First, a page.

Guided digital skills training enhances older people’s digital skills and social relations

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Older people need digital skills training to learn to use digital technology more independently, but they also seek digital training opportunities because of the social benefits they offer, according to a recent study from the University of Eastern Finland. Published in International Journal of Lifelong Education, the study examined perceived benefits of digital skills training among older adult learners, their teachers and peer tutors. Data for the study were collected in liberal adult education organisations, such as community colleges, as well as in peer tutoring sessions organised by third sector actors.

New skills and friendships

The coronavirus pandemic has, for its part, highlighted inequalities in the availability and use of digital technology. People in different life situations have different opportunities to practise and develop their digital skills, which are rather essential in today’s world.

Older people participating in the survey study wanted to attend digital skills training primarily in order to learn digital skills. Digital skills enabled them to solve technical problems and to use digital technology more independently.

“The perceived benefits of digital skills were often related to the ease of everyday life, such as being able to use electronic services, leisure time, or staying in touch with friends and family,” Postdoctoral Researcher Kaisa Pihlainen from the University of Eastern Finland says.

However, digital skills training sessions are also beneficial in terms of social relations. According to the study, the training sessions were a good opportunity to meet other people and to establish friendships. That, in turn, was a source of more inner motivation and activity in older people’s lives, which supported their personal development.

“For older people, participation in digital skills training is often a combination of individual and social reasons.” 

Meaningful experiences and promotion of well-being

According to the survey study, social benefits were highlighted especially by peer tutors.

“They valued a sense of community and togetherness with other older people. Peer tutoring was compared to the workplace: it provided peer tutors with a network of experts which respected and offered help to others.”

Interdependence and reciprocity proved to be meaningful experiences in digital skills training sessions organised for older people. In addition, participation in new learning communities can boost older people’s learning and enhance their well-being.

Digital skills training sessions were a source of joy, satisfaction and success for learners, teachers and peer tutors alike. Peer tutors reported that they had a stronger sense of belonging to society when teaching digital skills to other older people. Providing digital skills training was seen as a new alternative to civic participation and active citizenship, and it also enabled them to find their place in digital society.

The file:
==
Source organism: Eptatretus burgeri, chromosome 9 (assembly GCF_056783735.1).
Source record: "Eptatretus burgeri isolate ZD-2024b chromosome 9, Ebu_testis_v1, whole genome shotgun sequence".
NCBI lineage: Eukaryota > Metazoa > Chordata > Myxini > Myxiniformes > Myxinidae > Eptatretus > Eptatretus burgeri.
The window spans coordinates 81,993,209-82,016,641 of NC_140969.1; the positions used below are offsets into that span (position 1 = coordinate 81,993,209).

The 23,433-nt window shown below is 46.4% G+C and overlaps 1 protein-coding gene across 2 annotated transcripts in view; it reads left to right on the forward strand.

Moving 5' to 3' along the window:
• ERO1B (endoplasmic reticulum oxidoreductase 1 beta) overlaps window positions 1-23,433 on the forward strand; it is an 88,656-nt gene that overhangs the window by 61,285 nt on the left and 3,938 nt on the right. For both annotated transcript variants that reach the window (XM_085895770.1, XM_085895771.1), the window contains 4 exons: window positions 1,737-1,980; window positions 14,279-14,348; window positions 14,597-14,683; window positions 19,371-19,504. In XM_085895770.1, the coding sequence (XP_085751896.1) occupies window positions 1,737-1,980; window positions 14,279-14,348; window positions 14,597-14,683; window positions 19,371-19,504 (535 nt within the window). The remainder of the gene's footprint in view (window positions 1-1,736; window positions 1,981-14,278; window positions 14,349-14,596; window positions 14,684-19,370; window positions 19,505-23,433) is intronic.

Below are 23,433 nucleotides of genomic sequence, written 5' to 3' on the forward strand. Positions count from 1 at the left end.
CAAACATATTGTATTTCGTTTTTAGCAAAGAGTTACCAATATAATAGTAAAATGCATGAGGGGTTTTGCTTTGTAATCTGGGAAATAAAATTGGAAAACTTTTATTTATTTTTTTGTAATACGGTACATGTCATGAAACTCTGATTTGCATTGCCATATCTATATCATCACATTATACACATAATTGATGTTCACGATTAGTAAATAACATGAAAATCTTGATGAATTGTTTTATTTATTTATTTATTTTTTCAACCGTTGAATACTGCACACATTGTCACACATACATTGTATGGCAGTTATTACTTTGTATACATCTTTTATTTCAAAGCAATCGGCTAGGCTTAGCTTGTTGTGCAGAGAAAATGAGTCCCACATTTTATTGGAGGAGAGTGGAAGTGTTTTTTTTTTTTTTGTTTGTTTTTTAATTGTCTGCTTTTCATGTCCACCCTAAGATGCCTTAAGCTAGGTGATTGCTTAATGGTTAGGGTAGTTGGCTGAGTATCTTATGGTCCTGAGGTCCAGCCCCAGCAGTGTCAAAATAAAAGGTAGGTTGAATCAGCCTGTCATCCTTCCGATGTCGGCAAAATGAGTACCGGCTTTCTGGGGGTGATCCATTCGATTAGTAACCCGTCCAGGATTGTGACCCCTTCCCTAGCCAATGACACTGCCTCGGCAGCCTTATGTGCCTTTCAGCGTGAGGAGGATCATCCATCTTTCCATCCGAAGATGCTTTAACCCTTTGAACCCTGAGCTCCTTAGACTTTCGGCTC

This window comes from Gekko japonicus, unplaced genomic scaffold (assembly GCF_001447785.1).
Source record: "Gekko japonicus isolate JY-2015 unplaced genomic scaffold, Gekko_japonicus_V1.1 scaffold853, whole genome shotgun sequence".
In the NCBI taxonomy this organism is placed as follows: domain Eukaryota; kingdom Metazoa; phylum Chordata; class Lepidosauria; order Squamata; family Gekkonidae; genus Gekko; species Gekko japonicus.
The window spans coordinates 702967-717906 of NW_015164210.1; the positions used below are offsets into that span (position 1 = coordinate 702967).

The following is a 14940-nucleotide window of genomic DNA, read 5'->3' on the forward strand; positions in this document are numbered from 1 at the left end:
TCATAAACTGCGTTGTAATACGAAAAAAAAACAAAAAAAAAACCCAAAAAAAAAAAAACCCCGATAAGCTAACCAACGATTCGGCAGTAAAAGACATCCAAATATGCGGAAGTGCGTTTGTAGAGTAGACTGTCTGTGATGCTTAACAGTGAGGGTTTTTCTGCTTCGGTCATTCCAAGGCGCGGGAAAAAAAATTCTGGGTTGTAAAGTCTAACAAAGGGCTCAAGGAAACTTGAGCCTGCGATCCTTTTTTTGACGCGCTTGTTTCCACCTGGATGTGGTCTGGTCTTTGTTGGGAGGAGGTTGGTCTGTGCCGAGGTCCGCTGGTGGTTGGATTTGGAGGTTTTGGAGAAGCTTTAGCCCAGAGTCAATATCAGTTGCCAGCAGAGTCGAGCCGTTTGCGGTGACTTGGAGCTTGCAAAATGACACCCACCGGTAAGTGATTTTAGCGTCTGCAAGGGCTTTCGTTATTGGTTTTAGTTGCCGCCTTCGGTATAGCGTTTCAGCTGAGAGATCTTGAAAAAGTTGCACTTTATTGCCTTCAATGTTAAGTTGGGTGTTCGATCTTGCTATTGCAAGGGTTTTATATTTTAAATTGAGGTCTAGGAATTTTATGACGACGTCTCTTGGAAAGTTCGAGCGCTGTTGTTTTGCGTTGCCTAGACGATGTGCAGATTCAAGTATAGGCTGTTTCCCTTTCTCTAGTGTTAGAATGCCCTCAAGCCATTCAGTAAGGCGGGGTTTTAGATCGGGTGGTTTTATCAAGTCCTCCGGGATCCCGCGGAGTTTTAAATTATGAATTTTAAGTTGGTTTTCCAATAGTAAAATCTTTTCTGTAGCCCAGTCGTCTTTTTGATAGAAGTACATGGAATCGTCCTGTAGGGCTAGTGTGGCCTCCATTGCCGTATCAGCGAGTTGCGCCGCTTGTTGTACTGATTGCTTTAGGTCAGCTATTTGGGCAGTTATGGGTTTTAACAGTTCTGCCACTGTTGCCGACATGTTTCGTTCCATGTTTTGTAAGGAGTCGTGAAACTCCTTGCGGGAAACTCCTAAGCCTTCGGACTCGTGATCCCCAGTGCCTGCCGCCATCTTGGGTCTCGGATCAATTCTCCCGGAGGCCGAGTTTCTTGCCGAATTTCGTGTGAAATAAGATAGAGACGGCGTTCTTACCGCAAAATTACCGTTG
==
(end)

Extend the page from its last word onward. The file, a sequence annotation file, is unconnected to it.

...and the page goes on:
“For some peer tutors, it was also a meaningful route to transition from working life to retirement,” Pihlainen says.

According to the study, participation in digital skills training sessions supported the well-being of older adult learners as well as the well-being of their teachers and peer tutors. The majority of peer tutors reported an increase in their well-being when providing digital skills training. Digital skills learners who responded to the survey also described that their attitude towards digital devices had become more positive.

Research can support recruitment

Research-based knowledge can be used to strengthen peer tutors’ and digital skills teachers’ internal motivation in digital skills training situations. The recruitment of new digital skills tutors and teachers can also be supported by drawing attention to the perceived benefits. Emphasising these benefits can also encourage older people to learn how to use digital technology.

“Supporting older people's digital skills is also important at the level of society because other civic skills are usually learned at earlier stages of life. Digital skills are learned through experience, and this is why we need action to ensure that also older people have opportunities to experiment with digital technology and to learn digital skills in ways that interest them.”

At the same time, more support for learning and personal growth should be targeted at older people.

The data included 226 respondents, 136 of whom were women and 90 men. The mean age the respondents was 71 years. The study constitutes part of the international and interdisciplinary project ACCESS – Supporting Digital Literacy and Appropriation of ICT by Older People.

For further information, please contact:
Postdoctoral Researcher Kaisa Pihlainen, University of Eastern Finland,, tel. +358 50 597 3505

Research article:
Kaisa Pihlainen, Kristiina Korjonen-Kuusipuro & Eija Kärnä: Perceived benefits from non-formal digital training sessions in later life: views of older adult learners, peer tutors, and teachers. DOI: 10.1080/02601370.2021.1919768